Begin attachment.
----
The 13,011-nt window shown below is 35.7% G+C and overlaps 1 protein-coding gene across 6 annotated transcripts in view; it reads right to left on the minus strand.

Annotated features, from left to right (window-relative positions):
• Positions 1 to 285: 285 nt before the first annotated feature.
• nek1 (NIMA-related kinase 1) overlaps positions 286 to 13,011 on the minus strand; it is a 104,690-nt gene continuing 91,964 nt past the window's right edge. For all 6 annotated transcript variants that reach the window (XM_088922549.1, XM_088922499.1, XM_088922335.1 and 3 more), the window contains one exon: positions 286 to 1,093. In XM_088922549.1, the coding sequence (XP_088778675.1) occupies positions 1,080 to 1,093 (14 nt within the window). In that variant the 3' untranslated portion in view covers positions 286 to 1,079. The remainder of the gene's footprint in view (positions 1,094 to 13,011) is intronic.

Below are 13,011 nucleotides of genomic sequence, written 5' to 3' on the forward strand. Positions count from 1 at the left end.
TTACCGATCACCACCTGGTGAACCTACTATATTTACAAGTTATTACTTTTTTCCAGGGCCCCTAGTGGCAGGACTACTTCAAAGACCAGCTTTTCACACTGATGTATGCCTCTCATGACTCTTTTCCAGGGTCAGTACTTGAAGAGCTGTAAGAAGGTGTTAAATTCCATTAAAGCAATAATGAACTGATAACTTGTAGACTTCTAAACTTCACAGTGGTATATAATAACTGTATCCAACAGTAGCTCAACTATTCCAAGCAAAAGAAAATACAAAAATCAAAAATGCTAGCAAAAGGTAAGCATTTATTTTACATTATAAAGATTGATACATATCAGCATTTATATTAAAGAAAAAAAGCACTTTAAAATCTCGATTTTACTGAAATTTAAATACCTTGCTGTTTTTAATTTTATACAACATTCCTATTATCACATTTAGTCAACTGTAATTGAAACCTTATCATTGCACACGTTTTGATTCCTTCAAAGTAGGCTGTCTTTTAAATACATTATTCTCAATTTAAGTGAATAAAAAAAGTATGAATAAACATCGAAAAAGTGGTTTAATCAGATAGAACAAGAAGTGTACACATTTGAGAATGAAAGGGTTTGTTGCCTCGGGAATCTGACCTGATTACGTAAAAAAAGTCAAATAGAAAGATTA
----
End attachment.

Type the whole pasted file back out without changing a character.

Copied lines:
The 13,011-nt window shown below is 35.7% G+C and overlaps 1 protein-coding gene across 6 annotated transcripts in view; it reads right to left on the minus strand.

Annotated features, from left to right (window-relative positions):
• Positions 1 to 285: 285 nt before the first annotated feature.
• nek1 (NIMA-related kinase 1) overlaps positions 286 to 13,011 on the minus strand; it is a 104,690-nt gene continuing 91,964 nt past the window's right edge. For all 6 annotated transcript variants that reach the window (XM_088922549.1, XM_088922499.1, XM_088922335.1 and 3 more), the window contains one exon: positions 286 to 1,093. In XM_088922549.1, the coding sequence (XP_088778675.1) occupies positions 1,080 to 1,093 (14 nt within the window). In that variant the 3' untranslated portion in view covers positions 286 to 1,079. The remainder of the gene's footprint in view (positions 1,094 to 13,011) is intronic.

Below are 13,011 nucleotides of genomic sequence, written 5' to 3' on the forward strand. Positions count from 1 at the left end.
TTACCGATCACCACCTGGTGAACCTACTATATTTACAAGTTATTACTTTTTTCCAGGGCCCCTAGTGGCAGGACTACTTCAAAGACCAGCTTTTCACACTGATGTATGCCTCTCATGACTCTTTTCCAGGGTCAGTACTTGAAGAGCTGTAAGAAGGTGTTAAATTCCATTAAAGCAATAATGAACTGATAACTTGTAGACTTCTAAACTTCACAGTGGTATATAATAACTGTATCCAACAGTAGCTCAACTATTCCAAGCAAAAGAAAATACAAAAATCAAAAATGCTAGCAAAAGGTAAGCATTTATTTTACATTATAAAGATTGATACATATCAGCATTTATATTAAAGAAAAAAAGCACTTTAAAATCTCGATTTTACTGAAATTTAAATACCTTGCTGTTTTTAATTTTATACAACATTCCTATTATCACATTTAGTCAACTGTAATTGAAACCTTATCATTGCACACGTTTTGATTCCTTCAAAGTAGGCTGTCTTTTAAATACATTATTCTCAATTTAAGTGAATAAAAAAAGTATGAATAAACATCGAAAAAGTGGTTTAATCAGATAGAACAAGAAGTGTACACATTTGAGAATGAAAGGGTTTGTTGCCTCGGGAATCTGACCTGATTACGTAAAAAAAGTCAAATAGAAAGATTA